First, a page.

Physics Stack Exchange is a question and answer site for active researchers, academics and students of physics. Join them; it only takes a minute:

Sign up
Here's how it works:
  1. Anybody can ask a question
  2. Anybody can answer
  3. The best answers are voted up and rise to the top

I am referring to this:

Within a week I was in the cafeteria and some guy, fooling around, throws a plate in the air. As the plate went up in the air I saw it wobble, and I noticed the red medallion of Cornell on the plate going around. It was pretty obvious to me that the medallion went around faster than the wobbling.

I had nothing to do, so I start to figure out the motion of the rotating plate. I discover that when the angle is very slight, the medallion rotates twice as fast as the wobble rate - two to one. It came out of a complicated equation! Then I thought, ``Is there some way I can see in a more fundamental way, by looking at the forces or the dynamics, why it's two to one?''

I don't remember how I did it, but I ultimately worked out what the motion of the mass particles is, and how all the accelerations balance to make it come out two to one.

Anyone knows how to derive the two-to-one relationship?

share|cite|improve this question
Take a look at this article. The authors present an elementary explanation for the two-to-one ratio of wobble to spin frequencies. UPDATE: In case you don't have easy access to the AJP, here it is: article. – Physicsworks Sep 26 '11 at 17:45
Also, an older version of the same idea here:… (Shameless self promotion.) Note, we now know that this was NOT Feynman's approach. He had a simple diagram with angular momentum vectors and such. Not as beautiful, IMHO. – user75231 Mar 12 '15 at 15:54
@Physicsworks, can you post your comment as an answer, so that I can mark it as an accepted answer? – Graviton Mar 13 '15 at 3:26
@Physicsworks and Graviton: actually that comment was originally posted as an answer and was changed to be a comment because it does not constitute an answer. If the now-deleted answer was edited to include the relevant information from the article (so that one doesn't have to click on any links to understand it), then it can be undeleted and you can accept it then. – David Z Mar 13 '15 at 5:24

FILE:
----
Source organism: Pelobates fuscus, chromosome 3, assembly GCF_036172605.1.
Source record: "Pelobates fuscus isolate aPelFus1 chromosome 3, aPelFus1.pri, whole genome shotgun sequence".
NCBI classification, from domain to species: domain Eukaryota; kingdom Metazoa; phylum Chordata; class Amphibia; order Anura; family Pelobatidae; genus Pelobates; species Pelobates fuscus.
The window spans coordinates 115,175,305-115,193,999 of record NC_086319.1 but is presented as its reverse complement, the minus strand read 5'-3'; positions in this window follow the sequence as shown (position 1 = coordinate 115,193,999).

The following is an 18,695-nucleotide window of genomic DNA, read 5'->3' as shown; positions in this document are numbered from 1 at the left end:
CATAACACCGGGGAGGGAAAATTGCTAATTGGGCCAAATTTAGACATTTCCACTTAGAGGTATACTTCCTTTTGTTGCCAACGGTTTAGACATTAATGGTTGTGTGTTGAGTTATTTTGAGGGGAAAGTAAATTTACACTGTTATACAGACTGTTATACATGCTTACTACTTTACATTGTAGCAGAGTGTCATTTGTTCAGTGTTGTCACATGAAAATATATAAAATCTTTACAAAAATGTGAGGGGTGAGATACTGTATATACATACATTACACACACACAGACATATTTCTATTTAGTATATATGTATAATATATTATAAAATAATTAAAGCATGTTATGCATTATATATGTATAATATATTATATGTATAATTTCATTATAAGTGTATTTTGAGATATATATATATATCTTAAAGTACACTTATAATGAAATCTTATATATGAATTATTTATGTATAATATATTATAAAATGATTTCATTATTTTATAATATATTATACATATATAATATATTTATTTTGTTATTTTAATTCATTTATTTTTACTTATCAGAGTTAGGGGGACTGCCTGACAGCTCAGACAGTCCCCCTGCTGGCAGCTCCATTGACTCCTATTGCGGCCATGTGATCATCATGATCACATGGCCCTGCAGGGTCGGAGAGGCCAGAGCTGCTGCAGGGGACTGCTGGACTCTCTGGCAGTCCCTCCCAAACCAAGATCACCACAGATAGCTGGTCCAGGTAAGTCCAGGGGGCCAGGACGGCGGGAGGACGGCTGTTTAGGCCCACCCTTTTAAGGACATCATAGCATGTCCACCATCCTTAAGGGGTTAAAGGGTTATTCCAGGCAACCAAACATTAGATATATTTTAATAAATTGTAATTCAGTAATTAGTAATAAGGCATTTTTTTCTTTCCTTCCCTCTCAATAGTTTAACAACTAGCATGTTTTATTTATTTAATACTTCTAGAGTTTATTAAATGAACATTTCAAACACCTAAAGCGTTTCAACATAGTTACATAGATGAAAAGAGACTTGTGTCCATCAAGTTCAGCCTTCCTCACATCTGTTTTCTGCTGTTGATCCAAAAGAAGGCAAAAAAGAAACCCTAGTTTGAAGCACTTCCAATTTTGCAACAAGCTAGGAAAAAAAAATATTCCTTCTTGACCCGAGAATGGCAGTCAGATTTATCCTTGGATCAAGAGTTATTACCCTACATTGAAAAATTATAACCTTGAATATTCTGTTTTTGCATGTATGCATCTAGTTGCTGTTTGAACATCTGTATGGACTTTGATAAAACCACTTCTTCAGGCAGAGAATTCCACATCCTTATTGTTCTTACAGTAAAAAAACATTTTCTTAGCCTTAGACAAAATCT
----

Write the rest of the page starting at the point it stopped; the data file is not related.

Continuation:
up vote 1 down vote accepted

While I cannot possibly claim to know what Feynman did, here is a fairly-simple way of deriving the 2:1 ratio (which incidentally Feynman remembered backwards in that quote; the wobble is faster than the spin).

The viewpoint I'll take is that it's a given that the spin rate and wobble rate are constant, then ask why they are related. We'll work with a thin plate and a small wobble angle, $\theta$.

If the wobble is around a vertical axis, the spin axis (symmetry axis) of the plate points mostly vertically, but off to the side by an angle $\theta$. If the spin is much faster than the wobble, the direction of the angular momentum is almost exactly aligned with the spin axis. As time goes on, the wobble carries the spin axis around and so the angular momentum precesses. This is impossible because angular momentum must be conserved.

Evidently, the wobble must be just fast enough that the angular momentum of the wobbling adds to the spin angular momentum so the total angular momentum of the entire disk is vertical; this way we get no precession as the disk wobbles.

By symmetry, the plate has a principal axis along its spin axis (moment of inertia $I_s$), and the other two principal axes are degenerate, in the plane of the disk (moment of inertia $I_p$). Let's write the angular velocity of the plate as $\vec{\omega} = \vec{\omega}_s + \vec{\omega}_p$, denoting angular velocity components along the spin axis and in the plate. The wobble angular velocity will be denoted $\omega_w$.

We would like to ensure that the horizontal components of total angular momentum are zero. The spin part of the angular velocity gives horizontal angular momentum $L_{s,h} = \omega_s I_s \sin\theta \approx \omega_s I_s \theta$

There is also a horizontal component from the angular momentum in the plane of the disk, which is $L_{p,h} = \omega_p I_p \cos\theta \approx \omega_p I_p$

These must have equal magnitude to sum to zero, so $\frac{\omega_s \theta}{\omega_p} = \frac{I_p}{I_s}$

Finally, we need to relate the angular velocity component in the plane to the angular velocity of the wobble. One way to do this is to note that for a radius r, the left hand edge of the disk (ignoring the spinning) wobbles up and down a distance $r \theta$ over the course of a wobble, and so has a maximum speed of $r\theta \omega_w$. The maximum speed induced by the angular velocity in the plane is $r \omega_p$, so $\omega_p = \theta \omega_w$.

We find

$\frac{\omega_s}{\omega_w} = \frac{I_p}{I_s}$

A quick integral gives that this ratio is the factor of two that Feynman found.

As this is a famous anecdote, there are many solutions based on finding the equations of motion or otherwise analyzing the dynamics already online. I thought it would be nice to add a simple view of the factor of two based solely on a conservation law.

I originally wrote this answer on Quora.

share|cite|improve this answer

Your Answer


By posting your answer, you agree to the privacy policy and terms of service.

Not the answer you're looking for? Browse other questions tagged or ask your own question.